Jelemia Sanders, a 20-plus year volunteer at Hospice Care Plus, answers phones at the Compassionate Care Center.

Hospice Care Plus will host a training for new volunteers on Saturday, February 2, 9 a.m. to 5 p.m., at the Compassionate Care Center in Richmond. The training is for anyone with an interest in supporting non-profit care through a variety of patient care or administrative roles. The training is open to anyone age 14 and up. Registration is required. To register, contact Stefanie Manes, volunteer coordinator, at 859-626-9292 or

The Volunteer Program works one-on-one with new volunteers to place them in roles that match their interests, availability, and skills. There are many roles from which to choose. Read more about opportunities, programs, and special needs below. Questions? Call Stefanie during regular business hours.


Home Hospice Volunteers: These volunteers accept ongoing or one-time matches in their community with a patient and caregiver in our home hospice program. Often, the volunteer helps give the caregiver a break by visiting with the patient for a couple of hours once a week or every two weeks. This gives the caregiver a chance to shop, go to a doctor’s appointment, or simply get out of the house for a bit. Other tasks that home volunteers help with include providing transportation to an appointment, bringing a meal, or making supportive phone calls.

Groundskeepers (This is a SPECIAL NEED for us right now):  The Groundskeeper Volunteers help reduce costs by volunteering their time to keep the grounds at the Berea Office and the Compassionate Care Center in good shape. They may weed, mow, prune, plant, and more.

Compassionate Care Center Volunteers: At the Center, volunteers accept regular shifts working the front desk. They greet visitors, help visitors sign in and out, answer phone calls, stock the hospitality cart, and more. The shifts can be weekly, monthly, or whatever works for the volunteer.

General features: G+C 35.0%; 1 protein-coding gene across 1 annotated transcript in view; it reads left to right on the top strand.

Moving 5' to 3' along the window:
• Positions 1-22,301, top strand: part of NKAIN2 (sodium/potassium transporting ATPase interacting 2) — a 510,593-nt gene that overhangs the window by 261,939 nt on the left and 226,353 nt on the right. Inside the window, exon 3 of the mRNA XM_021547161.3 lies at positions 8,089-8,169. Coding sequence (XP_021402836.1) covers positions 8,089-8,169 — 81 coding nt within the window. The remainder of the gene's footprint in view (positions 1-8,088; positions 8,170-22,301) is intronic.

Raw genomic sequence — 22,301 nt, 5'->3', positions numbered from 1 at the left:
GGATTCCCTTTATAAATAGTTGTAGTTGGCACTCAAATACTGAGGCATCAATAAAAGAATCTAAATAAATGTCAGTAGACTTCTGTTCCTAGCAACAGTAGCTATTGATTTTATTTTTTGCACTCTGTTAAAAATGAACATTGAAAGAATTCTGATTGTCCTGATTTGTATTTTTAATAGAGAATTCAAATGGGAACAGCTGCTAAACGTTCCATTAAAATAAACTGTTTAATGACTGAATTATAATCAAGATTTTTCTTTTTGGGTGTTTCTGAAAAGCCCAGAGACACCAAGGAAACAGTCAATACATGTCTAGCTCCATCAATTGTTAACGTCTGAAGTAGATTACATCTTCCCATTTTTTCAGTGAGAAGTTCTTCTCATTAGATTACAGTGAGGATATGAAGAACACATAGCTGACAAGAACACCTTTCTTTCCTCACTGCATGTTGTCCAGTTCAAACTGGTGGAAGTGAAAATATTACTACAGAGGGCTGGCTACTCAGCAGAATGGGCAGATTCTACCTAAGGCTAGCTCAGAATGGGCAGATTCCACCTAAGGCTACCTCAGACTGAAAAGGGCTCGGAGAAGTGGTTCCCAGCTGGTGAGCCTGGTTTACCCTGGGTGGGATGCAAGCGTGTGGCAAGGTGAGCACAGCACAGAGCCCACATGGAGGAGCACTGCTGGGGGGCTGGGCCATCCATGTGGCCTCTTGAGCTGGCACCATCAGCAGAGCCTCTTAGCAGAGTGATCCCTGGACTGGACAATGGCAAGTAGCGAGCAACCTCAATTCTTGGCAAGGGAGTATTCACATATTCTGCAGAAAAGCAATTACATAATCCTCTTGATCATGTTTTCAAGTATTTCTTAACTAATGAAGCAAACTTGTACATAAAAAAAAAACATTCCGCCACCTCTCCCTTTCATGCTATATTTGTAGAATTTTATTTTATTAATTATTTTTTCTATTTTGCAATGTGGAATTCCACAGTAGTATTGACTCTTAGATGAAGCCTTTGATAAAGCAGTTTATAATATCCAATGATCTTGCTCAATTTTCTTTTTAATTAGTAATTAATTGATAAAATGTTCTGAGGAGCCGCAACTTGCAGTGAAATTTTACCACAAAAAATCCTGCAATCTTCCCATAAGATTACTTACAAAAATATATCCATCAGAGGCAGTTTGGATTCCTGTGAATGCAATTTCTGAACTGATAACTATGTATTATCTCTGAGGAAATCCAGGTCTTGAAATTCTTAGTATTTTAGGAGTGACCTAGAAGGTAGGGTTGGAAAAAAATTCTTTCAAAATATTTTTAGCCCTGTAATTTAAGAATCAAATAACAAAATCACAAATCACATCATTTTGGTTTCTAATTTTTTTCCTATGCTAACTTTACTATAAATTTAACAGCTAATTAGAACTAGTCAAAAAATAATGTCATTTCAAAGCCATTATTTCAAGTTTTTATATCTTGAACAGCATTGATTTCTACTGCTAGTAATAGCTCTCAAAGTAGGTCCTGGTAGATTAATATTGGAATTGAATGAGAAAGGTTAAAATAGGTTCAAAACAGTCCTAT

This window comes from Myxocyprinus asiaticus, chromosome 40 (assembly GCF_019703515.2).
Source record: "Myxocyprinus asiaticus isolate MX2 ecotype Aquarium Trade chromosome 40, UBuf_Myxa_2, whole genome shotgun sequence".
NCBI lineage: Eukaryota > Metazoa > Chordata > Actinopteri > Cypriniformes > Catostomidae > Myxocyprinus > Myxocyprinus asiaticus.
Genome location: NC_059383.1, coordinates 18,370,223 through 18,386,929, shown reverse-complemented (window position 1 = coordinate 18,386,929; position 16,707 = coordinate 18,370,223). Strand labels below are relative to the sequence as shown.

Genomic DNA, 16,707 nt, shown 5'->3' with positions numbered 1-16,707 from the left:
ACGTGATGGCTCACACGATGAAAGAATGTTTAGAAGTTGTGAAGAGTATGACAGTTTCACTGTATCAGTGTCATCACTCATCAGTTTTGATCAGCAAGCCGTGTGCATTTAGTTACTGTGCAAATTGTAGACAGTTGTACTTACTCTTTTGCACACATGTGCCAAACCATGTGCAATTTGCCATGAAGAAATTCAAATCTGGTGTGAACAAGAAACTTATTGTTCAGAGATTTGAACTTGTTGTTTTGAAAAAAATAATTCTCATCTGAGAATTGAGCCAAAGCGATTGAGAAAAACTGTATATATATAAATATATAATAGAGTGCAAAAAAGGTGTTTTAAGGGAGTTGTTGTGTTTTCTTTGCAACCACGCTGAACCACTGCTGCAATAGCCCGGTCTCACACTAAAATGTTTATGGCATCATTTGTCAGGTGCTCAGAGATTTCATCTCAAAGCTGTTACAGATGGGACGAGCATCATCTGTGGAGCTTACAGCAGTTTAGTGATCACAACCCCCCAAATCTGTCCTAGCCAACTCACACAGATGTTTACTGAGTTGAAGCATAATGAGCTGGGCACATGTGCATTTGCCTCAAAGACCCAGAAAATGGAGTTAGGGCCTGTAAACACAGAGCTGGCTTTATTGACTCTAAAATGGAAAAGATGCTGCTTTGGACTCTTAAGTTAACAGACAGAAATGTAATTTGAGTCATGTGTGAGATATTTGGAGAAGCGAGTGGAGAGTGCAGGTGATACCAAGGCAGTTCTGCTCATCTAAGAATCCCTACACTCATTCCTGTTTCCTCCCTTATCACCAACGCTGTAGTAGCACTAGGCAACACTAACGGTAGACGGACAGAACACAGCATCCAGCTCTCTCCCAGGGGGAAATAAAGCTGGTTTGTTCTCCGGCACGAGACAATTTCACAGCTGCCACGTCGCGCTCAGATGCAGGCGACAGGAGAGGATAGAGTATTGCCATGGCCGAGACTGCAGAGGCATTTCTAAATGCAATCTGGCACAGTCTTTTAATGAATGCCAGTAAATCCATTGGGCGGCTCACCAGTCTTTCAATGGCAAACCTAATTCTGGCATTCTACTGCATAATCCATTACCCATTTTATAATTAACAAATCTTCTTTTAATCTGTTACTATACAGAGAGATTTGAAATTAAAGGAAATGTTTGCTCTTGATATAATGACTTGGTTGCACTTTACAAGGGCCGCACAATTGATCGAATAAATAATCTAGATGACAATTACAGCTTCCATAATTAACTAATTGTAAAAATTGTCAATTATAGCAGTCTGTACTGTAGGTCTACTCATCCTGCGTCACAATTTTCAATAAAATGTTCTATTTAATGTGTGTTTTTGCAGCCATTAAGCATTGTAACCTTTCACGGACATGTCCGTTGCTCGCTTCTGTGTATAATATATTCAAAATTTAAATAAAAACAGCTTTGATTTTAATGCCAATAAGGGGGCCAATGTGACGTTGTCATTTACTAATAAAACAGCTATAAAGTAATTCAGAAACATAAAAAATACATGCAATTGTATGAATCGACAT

Pet Therapy Volunteers: Joy, our therapy dog, is a young golden retriever. She works mostly at our Compassionate Care Center. She can only be on duty when a volunteer handler is present. The handler is trained to reinforce Joy’s commands and to take her to visit patients at the Center. Volunteer handlers also make sure she goes outside for walks and play sessions.

Bereavement Volunteers: Volunteers in this program receive additional training to help with grief support activities, from special mailings and phone calls to support groups and related events. Those who are willing can also be matched with a bereavement client to offer support and companionship.

Tuck-In Volunteers: These volunteers come to the Berea central office or the Compassionate Care Center on some Thursdays to make phone calls to home hospice patients. The purpose of the calls is to make sure the patient and caregiver have everything they need before the weekend (medications, supplies, equipment). After completing the calls, the volunteer gives report to nurses.

Berea Office Volunteers: Office volunteers accept shifts to help answer phones and assist with simple tasks during regular office hours.

Vigil Volunteers: The Vigil Volunteer Program was created to make sure that nursing home hospice patients do not die alone. These are patients whose family are out-of-state and can’t be present when their loved one is dying. When the hospice nurse determines that the patient is actively dying and is alone, she triggers a vigil. Volunteers sign-up to work in 4-hour shifts, back-to-back, until the patient passes away. In addition to the standard new volunteer training, they receive an additional three hours of training in comfort measures.

Teen Volunteers: Teens age 14 and up are welcome to volunteer with us, especially at the Compassionate Care Center. Teens may also work in other programs, such as the Breakfast Club, We Honor Veterans, Berea Office Volunteers, and Pet Therapy Volunteers.

The Breakfast Club: These volunteers meet on the first Thursday of every month in our Berea office. They gather around 9 a.m. and help with a group administrative task for about two hours. They may make bags of medical gloves, help assemble admission packets, etc. This group enjoys their work and each other, and often set up other social gatherings just for Breakfast Club participants.

We Honor Veterans Volunteers: Our hospice participates in the national We Honor Veterans (WHV) program, which means we are committed to providing specialized care to meet the unique needs of veteran patients. WHV Volunteers are veterans who agree to be matched with veteran patients, and/or are willing to help us with bedside recognition ceremonies thanking veterans for their service to country.